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Resources: Augmentative and Alternative Communication (AAC)

Resources are routinely updated . . . please check back often.
Note: resource links open in a new window:

  • AAC Institute
    A not-for-profit online resource for the AAC community, this site includes pages dedicated to resources, products, services, a parents corner, self study, and continuing education for professionals, among other links.
  • AAC Tech Connect
    AAC apps are software applications for mobile devices that assist individuals with complex communication needs including persons with limited speech or speech that is not usually understood by others. This site provides free and fee-for-service tools for searching "quality" AAC apps (based on a defined criteria) and dedicated AAC devices. The AAC Apps Assistant may be sampled for free for 24 hours or 30 days if you are willing to provide feedback.

  • AAC Funding Help
    A Web site for help funding AAC technology created by the Assistive Technology Law Center at Duke University

  • American Speech-Language-Hearing Association (ASHA):AAC page
    This AAC page on the ASHA Web site explains what AAC is, types of AAC systems, and where to go for more information.

  • Apps for AAC
    AAC apps are software applications for mobile devices that can help individuals who are non speaking or those whose speech is not usually understood by others. This is a comprehensive Web site of iPad/iPhone/iPod AAC apps, offering filtered search and comparison tools. It is maintained by Will Wade, an OT at the ACE Centre, Oxford. Wade also reviews apps in his blog posts. Also includes an Apps for Android page.

  • ASHA's Apps Resources Web page
    This resource includes links for finding apps for AAC as well as additional information about their use. This resource does not list or suggest specific apps for use in therapy settings.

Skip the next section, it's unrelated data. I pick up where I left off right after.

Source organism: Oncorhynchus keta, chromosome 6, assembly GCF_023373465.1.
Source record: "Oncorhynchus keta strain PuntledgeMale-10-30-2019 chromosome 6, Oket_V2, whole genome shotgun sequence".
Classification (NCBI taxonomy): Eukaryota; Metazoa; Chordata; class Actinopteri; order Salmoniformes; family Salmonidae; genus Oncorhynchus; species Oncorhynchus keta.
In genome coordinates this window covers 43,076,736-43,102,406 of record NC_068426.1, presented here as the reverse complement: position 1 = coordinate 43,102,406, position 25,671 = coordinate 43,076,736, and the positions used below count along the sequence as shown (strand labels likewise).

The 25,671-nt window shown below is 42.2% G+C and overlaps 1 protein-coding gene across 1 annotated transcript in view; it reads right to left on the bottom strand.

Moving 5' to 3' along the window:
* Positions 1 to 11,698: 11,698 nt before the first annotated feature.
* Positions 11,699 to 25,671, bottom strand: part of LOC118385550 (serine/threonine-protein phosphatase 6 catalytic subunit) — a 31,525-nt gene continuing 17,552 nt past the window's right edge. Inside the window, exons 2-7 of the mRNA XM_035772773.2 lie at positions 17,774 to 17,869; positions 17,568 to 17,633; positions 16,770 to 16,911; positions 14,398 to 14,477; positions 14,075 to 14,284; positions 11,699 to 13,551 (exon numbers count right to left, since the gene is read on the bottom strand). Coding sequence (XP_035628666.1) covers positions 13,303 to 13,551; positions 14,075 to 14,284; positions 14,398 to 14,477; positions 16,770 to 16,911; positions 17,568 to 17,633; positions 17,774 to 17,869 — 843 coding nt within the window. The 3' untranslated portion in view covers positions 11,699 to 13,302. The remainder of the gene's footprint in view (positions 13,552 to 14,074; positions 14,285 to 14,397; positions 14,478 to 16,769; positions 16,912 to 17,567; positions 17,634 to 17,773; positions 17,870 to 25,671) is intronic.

• Augmentative and Alternative Communication Centers
    This AAC website is designed to provide access to a wide range of information and resources related to AAC and includes vendor links, academic resources, intervention links, early intervention resources, and general AAC links. It is maintained by the Barkley AAC Center and the Munroe-Meyer Institute for Genetics and Rehabilitation at the University of Nebraska.

  • Augmentative Communication On-Line User’s Group (ACOLUG)
    An international internet listserv. Its primary purpose is to provide a forum for people who use AAC to communicate with each other. Other members include college students studying AAC, manufacturers, researchers, practitioners, allies and university students.

  • iPad/iPod/iPhone Apps for AAC
    This is a continuously updated comparison chart of AAC apps courtesy of the Spectronics Web site (long-time AT vendor of Australia and New Zealand). It is maintained by Jane Farrall who has decades of experience as a special educator working with AAC.
  • Making Communication Happen
    A booklet developed by the Vermont Communication Task Force that provides three annotated tools to help a person and his or her team to plan and provide communication supports.

  • Mobile Devices and Communication Apps: An AAC-RERC White Paper
    The Rehabilitation Engineering Research Center on Communication Enhancement (AAC-RERC) offers this paper as a means for raising issues related to mobile technologies and AAC Apps and to encourage discussion and collaboration among AAC stakeholders.

  • Practical AAC Info
    A Web site developed by 2 speech-language pathologists that provides AAC support to clinicians and educators. The list of free or lite Apps is by Carol Zangari.
  • Say It With Symbols
    Created by a Massachusetts mom of a child with complex communication needs, this site sells low tech communication aids, visual supports, cards and gifts featuring picture symbols that support children and adults with communication disorders and autism. It also has a Free Stuff page of links to free symbols, PECs, boards, stories and more.